A front passed through our area on Tuesday, leaving us with moderate summer temperatures and me with a strong desire to be outside before the blinding heat returns. July and August are usually the hottest months, so 85 degrees with a light breeze and little humidity feels like heaven. Especially when I think about how hot and muggy it usually is this time of the year.
The university abounds with stately trees and lovely well-tended lawns, and so the past two days I've spent my lunch hour on Old Main Lawn, under the gently waving arms of a large tree. In the sun, the heat still has intensity, but under the shadows cast by green leaves, the air is cool and friendly, especially with the gentle wind singing through the leaves above me. I ate my homemade pizza* and read my book as a bumblebee buzzed near by and the surrounding trees dampened the noise of traffic and passing pedestrians. The hour passed in quiet joy.
I gathered my things to return to my desk** feeling tranquil and well-rested. As I walked away, I thought about being like a tree: digging toes deep into cool grass and damp earth, stretching arms out to catch the bright sunshine. I felt whole, alive; I was connected to the world around me.
How sad for my fellow office-dwellers that they don't come out to experience this vibrant place, the scent of green and the songs of insects. They are content to eat their lunches at their desks, to only walk from car to building and building back to car, afraid to get a little sweaty because the temperature is higher than the artificial chill of their climate-controlled spaces. I wonder if they feel the lack, or if they are content? I would die like a plant in a too-small pot that never tastes the sun if I couldn't walk a bit each day, even if it is just to home and back, and a little during lunch.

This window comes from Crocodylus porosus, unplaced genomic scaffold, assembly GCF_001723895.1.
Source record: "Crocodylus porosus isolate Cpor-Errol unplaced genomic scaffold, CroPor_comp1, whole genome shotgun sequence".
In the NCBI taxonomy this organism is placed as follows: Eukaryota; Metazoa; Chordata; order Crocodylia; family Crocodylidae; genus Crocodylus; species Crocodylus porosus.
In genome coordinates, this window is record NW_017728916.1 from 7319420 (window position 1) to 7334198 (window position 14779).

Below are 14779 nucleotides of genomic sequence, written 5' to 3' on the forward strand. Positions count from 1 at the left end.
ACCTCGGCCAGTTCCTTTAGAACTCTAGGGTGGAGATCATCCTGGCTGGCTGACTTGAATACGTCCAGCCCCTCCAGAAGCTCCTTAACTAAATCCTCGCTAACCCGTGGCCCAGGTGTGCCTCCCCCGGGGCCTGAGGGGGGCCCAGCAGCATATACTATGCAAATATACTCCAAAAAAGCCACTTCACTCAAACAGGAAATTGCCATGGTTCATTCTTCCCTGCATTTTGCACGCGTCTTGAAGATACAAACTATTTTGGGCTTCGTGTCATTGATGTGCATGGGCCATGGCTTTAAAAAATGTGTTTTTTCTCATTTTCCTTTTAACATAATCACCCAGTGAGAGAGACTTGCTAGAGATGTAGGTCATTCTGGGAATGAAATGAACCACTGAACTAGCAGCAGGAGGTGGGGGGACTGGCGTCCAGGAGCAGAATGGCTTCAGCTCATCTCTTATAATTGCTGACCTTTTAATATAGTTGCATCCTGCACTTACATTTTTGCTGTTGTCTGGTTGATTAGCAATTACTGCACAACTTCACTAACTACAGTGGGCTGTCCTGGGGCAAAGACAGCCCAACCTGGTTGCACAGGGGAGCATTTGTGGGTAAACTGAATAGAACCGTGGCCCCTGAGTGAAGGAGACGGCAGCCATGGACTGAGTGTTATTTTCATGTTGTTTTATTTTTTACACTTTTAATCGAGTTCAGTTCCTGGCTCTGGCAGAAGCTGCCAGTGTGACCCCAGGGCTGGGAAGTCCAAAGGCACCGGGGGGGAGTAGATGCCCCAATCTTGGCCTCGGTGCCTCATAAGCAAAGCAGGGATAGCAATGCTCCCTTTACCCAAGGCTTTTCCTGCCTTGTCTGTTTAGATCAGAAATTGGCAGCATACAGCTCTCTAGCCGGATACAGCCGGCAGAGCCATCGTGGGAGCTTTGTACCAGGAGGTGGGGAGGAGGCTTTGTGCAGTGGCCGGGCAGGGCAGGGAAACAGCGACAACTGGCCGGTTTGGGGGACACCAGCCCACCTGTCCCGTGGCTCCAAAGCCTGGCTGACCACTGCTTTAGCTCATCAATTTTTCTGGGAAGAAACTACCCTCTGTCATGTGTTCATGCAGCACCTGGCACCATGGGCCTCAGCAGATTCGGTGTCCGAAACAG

The outdoors have been calling me stronger this spring and summer. Maybe it's because I felt like I didn't get to go out much last year. Maybe it was the resolution that I made that I would go outside more. Maybe it's that I can't stand the frigid air conditioning in my building. Either way, I've been craving it and being satisfied by it as much as I can. It's so simple, but so profound, the feeling that I'm a part of something greater, and that I get to participate in this great, beautiful world, even with the threats of climate change and knowing how much my actions--and the actions of my species--are threatening to destroy that exquisite beauty. I also have hope that more people will wake up to the missing connection with their environment (and communities), and start making small actions*** to make sure that beauty is secure for centuries to come.
*Leftover from last night--a homemade whole-wheat pizza crust topped with pesto, bell peppers, shrimp, and mushrooms, and cheese. I know...delicious, right? If you are not making use of leftovers because you "don't like leftovers," you are missing out on one the greatest advantages to home cooking: not having to do it all the time. As well as being healthier and knowing exactly what you're eating at lunch. Claiming not to ever eat leftovers is almost as bad as refusing to drink tap water in my book: both are wasteful, poorly excused actions on the part of lazy individuals. Tap water is safer than bottled water^, and leftovers freakin' rock.
^It's true! The EPA strictly regulates tap water, while the FDA looks the other way as bottlers pour tap water into petroleum-guzzling bottles. For more reasons to eschew bottled water, visit takebackthetap.org.
**At which I shall likely freeze to death. How much does it cost the university to keep the buildings at a steady 65 degrees?
***Shopping at the farmers' market. Buying from local businesses. Planting a garden. Walking or riding a bike short distances. Composting and recycling. Bringing reusable bags. Buying organic produce. Eating in-season. Participating in community. Volunteering. Becoming involved in change. Turning off the TV. Sitting outside and appreciating the wonders of the small.